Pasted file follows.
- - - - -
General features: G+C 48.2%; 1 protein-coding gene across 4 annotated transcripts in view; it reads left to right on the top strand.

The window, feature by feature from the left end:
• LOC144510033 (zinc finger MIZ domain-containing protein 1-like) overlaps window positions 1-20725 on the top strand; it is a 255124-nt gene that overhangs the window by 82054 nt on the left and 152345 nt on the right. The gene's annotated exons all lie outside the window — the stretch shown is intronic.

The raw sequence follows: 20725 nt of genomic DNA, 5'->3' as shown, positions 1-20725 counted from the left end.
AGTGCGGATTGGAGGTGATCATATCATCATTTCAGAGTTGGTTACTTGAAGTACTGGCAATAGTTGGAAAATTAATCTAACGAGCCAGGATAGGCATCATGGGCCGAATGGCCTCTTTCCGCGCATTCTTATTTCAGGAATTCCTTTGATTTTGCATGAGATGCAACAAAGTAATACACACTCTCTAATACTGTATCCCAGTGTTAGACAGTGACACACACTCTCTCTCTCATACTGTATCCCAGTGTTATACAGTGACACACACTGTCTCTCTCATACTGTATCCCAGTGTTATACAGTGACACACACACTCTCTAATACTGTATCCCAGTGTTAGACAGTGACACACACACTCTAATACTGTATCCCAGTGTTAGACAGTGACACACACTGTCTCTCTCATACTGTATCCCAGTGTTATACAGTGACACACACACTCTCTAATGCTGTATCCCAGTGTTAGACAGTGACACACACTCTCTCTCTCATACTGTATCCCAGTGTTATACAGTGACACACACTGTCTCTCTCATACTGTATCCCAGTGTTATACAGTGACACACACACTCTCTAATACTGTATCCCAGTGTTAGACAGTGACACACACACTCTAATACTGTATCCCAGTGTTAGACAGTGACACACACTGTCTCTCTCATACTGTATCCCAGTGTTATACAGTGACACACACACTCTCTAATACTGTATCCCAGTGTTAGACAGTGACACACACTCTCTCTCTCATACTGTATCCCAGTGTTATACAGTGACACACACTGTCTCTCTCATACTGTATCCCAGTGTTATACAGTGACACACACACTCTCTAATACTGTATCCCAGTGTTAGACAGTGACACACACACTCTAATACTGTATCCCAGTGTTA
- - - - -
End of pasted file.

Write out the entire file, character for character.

General features: G+C 48.2%; 1 protein-coding gene across 4 annotated transcripts in view; it reads left to right on the top strand.

The window, feature by feature from the left end:
• LOC144510033 (zinc finger MIZ domain-containing protein 1-like) overlaps window positions 1-20725 on the top strand; it is a 255124-nt gene that overhangs the window by 82054 nt on the left and 152345 nt on the right. The gene's annotated exons all lie outside the window — the stretch shown is intronic.

The raw sequence follows: 20725 nt of genomic DNA, 5'->3' as shown, positions 1-20725 counted from the left end.
AGTGCGGATTGGAGGTGATCATATCATCATTTCAGAGTTGGTTACTTGAAGTACTGGCAATAGTTGGAAAATTAATCTAACGAGCCAGGATAGGCATCATGGGCCGAATGGCCTCTTTCCGCGCATTCTTATTTCAGGAATTCCTTTGATTTTGCATGAGATGCAACAAAGTAATACACACTCTCTAATACTGTATCCCAGTGTTAGACAGTGACACACACTCTCTCTCTCATACTGTATCCCAGTGTTATACAGTGACACACACTGTCTCTCTCATACTGTATCCCAGTGTTATACAGTGACACACACACTCTCTAATACTGTATCCCAGTGTTAGACAGTGACACACACACTCTAATACTGTATCCCAGTGTTAGACAGTGACACACACTGTCTCTCTCATACTGTATCCCAGTGTTATACAGTGACACACACACTCTCTAATGCTGTATCCCAGTGTTAGACAGTGACACACACTCTCTCTCTCATACTGTATCCCAGTGTTATACAGTGACACACACTGTCTCTCTCATACTGTATCCCAGTGTTATACAGTGACACACACACTCTCTAATACTGTATCCCAGTGTTAGACAGTGACACACACACTCTAATACTGTATCCCAGTGTTAGACAGTGACACACACTGTCTCTCTCATACTGTATCCCAGTGTTATACAGTGACACACACACTCTCTAATACTGTATCCCAGTGTTAGACAGTGACACACACTCTCTCTCTCATACTGTATCCCAGTGTTATACAGTGACACACACTGTCTCTCTCATACTGTATCCCAGTGTTATACAGTGACACACACACTCTCTAATACTGTATCCCAGTGTTAGACAGTGACACACACACTCTAATACTGTATCCCAGTGTTA